MLB playoffs: The under-the-radar stat that could swing Red Sox vs. Astros and Dodgers vs. Brewers

We pointed out one under-the-radar thing to watch for each of the Division Series, something that might not jump out in the team or individual stats, but would be fun to watch. And they proved to be important pieces of each matchup. 

Now it's time to do the same for the Championship Series in each league.

ALCS: Astros vs. Red Sox

The Red Sox and Astros were the two best teams in the league all year, so let's not waste time talking about their Cy Young candidates (Chris Sale and Justin Verlander), their MVP candidates (Mookie Betts and Alex Bregman), or their high-powered offenses and power pitching staffs.

Something that might prove to be a difference maker is the Red Sox's running game. They were third in the majors in stolen bases this season, and one of only two teams with a success rate better than 80 percent (Angels). And just looking at the Astros from a team level for the entire season won't tell the story of their ability to control the running game.

They were middle of the pack during the regular season in throwing out would-be basestealers, but they acquired Martin Maldonado at the deadline in July, and he'll have a major impact on that. Before that trade, the Astros' catching duties were split between Brian McCann and Max Stassi, neither of whom threw out 25 percent of runners attempting to steal (the MLB average was 28 percent).

So will the Red Sox take advantage of McCann when he's behind the plate? Or can they steal a base in a big spot against Maldonado, who was second in the majors this year by throwing out more than 45 percent of runners attempting to steal?

Despite McCann's history, he's not the slugger he once was (career-low .339 slugging percentage this season), so he and Maldonado will play based on matchups, and the right-handed hitting Maldonado will likely get more chances with the Red Sox likely to start a lefty in four of the seven matchups.

Which means that Maldonado will likely be behind the plate when Justin Verlander and Gerrit Cole are pitching for the Astros -- runners were successful on 14 of 19 attempts with Cole on the mound, but opponents were only 3 for 7 all season against Verlander. And in 315 innings behind the plate since joining the Astros, Maldonado has thrown out five of eight.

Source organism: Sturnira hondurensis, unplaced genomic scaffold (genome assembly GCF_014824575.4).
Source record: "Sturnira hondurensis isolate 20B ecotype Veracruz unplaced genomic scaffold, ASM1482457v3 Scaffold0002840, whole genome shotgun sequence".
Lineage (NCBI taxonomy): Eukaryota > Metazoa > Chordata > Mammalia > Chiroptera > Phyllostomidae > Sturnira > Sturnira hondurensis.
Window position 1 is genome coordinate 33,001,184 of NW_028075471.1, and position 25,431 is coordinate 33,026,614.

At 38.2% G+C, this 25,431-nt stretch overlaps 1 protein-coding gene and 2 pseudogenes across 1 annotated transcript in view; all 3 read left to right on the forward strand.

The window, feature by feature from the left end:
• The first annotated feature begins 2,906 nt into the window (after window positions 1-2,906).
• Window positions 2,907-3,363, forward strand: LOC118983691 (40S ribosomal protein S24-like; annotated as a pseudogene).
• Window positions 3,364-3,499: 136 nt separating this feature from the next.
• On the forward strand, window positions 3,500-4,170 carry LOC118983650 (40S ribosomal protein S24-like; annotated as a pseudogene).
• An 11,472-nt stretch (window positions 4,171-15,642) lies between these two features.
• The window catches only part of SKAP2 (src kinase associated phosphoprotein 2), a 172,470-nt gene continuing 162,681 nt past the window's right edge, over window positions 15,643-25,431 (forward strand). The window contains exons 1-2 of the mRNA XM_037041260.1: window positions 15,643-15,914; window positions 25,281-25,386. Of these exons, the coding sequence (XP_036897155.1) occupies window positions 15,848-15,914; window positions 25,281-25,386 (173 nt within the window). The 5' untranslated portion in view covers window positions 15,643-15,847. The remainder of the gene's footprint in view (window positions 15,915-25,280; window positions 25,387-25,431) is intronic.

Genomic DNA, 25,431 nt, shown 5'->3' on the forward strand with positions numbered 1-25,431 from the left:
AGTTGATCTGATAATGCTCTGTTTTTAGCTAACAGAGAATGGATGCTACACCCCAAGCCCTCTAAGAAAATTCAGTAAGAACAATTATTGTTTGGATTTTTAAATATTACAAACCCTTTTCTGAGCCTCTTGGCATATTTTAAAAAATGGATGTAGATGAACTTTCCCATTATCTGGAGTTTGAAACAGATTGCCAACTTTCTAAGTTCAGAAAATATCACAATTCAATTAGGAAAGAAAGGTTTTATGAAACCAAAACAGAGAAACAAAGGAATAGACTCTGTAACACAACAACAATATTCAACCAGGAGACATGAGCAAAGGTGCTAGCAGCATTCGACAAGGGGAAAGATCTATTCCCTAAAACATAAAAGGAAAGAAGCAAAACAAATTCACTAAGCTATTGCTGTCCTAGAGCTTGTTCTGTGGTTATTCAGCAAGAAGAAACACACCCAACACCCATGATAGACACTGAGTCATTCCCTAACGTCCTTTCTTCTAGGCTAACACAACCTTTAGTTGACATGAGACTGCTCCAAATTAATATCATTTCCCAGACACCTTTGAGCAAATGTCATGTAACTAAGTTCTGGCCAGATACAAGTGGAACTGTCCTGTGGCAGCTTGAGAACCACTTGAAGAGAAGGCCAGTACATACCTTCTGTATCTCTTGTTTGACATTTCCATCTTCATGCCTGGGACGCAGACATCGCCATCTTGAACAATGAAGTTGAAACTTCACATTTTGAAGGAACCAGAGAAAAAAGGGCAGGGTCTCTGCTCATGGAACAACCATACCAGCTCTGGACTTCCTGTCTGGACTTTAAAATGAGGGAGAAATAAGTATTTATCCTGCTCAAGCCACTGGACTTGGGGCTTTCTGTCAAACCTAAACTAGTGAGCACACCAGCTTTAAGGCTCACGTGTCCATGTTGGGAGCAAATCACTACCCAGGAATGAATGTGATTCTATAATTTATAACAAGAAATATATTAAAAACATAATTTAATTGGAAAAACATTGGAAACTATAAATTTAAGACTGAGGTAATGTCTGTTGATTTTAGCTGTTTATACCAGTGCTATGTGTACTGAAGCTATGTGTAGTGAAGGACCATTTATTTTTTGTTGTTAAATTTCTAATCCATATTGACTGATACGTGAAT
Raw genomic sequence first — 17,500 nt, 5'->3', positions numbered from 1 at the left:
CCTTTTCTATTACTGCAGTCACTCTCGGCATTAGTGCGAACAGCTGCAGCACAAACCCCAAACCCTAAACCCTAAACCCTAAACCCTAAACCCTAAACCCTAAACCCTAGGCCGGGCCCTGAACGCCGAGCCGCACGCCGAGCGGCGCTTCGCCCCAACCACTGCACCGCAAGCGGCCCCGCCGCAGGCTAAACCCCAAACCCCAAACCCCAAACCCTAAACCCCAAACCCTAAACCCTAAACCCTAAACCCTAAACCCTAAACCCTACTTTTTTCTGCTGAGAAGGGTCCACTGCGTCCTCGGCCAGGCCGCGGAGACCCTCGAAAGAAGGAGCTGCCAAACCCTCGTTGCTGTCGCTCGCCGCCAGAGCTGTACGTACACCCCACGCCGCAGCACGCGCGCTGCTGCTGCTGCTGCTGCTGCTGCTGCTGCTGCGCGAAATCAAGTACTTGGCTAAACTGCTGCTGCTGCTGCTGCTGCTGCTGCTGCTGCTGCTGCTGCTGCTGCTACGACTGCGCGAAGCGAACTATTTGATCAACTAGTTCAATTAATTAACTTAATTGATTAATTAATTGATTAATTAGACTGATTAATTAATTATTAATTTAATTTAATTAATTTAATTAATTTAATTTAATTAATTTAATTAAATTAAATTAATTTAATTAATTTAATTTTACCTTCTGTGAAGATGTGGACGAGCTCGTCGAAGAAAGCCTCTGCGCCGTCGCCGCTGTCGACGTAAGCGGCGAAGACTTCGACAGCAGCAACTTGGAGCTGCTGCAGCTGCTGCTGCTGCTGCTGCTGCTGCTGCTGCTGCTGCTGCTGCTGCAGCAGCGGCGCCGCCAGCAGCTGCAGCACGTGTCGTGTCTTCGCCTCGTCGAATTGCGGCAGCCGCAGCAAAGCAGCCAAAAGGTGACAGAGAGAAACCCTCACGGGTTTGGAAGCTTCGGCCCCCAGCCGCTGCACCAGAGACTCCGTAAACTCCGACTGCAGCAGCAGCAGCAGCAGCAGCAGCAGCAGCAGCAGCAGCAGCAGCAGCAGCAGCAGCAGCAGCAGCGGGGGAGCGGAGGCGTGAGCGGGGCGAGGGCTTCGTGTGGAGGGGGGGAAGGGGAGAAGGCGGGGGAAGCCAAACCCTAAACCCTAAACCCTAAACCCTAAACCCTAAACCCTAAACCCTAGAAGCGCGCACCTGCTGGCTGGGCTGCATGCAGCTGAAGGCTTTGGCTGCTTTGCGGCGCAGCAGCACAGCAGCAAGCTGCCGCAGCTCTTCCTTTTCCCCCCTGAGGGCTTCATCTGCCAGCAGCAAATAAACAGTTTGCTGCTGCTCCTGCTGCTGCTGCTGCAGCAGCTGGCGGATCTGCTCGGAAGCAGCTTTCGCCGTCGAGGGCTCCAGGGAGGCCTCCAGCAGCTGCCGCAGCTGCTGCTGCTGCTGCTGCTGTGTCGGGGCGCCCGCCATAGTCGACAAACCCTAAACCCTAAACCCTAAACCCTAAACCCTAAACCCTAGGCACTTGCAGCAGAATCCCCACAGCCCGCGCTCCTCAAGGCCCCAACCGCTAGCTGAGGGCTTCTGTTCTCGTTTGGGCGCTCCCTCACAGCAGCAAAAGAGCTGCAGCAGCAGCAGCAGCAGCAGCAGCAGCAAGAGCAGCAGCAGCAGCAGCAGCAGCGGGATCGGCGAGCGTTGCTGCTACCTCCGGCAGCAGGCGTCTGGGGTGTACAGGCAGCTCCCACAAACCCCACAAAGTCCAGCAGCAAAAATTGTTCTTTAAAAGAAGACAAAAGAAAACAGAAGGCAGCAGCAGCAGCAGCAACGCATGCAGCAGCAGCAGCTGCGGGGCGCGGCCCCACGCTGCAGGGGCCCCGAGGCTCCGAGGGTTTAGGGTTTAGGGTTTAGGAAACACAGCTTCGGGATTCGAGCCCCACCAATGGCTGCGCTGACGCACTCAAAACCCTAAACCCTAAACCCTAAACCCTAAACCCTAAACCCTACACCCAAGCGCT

NLCS: Dodgers vs. Brewers

The Dodgers hit eight home runs in their four-game Division Series win over the Braves, and Brewers pitchers didn't allow a home run in their sweep of the Rockies. So this series (like most of baseball these days) could come down to the long ball. But where will that show up most?

As mentioned in the NLDS preview, the Dodgers get most of their power from the left side. They had the highest home run rate and the second-highest slugging percentage in the majors from left-handed batters during the regular season (the Brewers were second and first, respectively), and four of their eight NLDS home runs came from left-handed hitters.

Clearly the Brewers will need to neutralize those hitters when they consider matchups. They only used two left-handed pitchers in the series against the Rockies -- Game 3 starter Wade Miley, and relief ace Josh Hader. But they're starting Gio Gonzalez tonight, a guy who's faced 139 left-handed batters this season and allowed two home runs.

Hader is the key though. He led the majors in relief outings of more than an inning pitched, and the Brewers will deploy him early and often in this series. So if the left-handed reliever can handle the lefties, then all should be good, right?

Not so fast. The Dodgers still have dangerous righties; their two best hitters, Manny Machado and Justin Turner, are right-handed and their cleanup hitter is a switch-hitter (Yasmani Grandal) who would face Hader from the right side. And if the Dodgers alternate righties and lefties like they did in Game 4 on Monday, then Hader will have to face a few of them if Craig Counsell wants to get multiple innings out of him.

Hader was susceptible to right-handed hitters this season. He's faced 106 left-handed batters this year and allowed one home run, but he's allowed eight homers to righties, and they've had a huge impact on the game. Now Hader is usually pitching in big spots, but of the eight longballs he allowed to right-handed hitters, three gave the opponent the lead, three more tied the game, and the other two cut the Brewers' lead to one.

Here are Hader's splits this season:

vs. LHB.16193.0
vs. RHB.30623.3

We know Hader will be deployed in big spots in this series, but he's going to have to get through the Dodgers' righty sluggers to give the Brewers a chance to get to the World Series.

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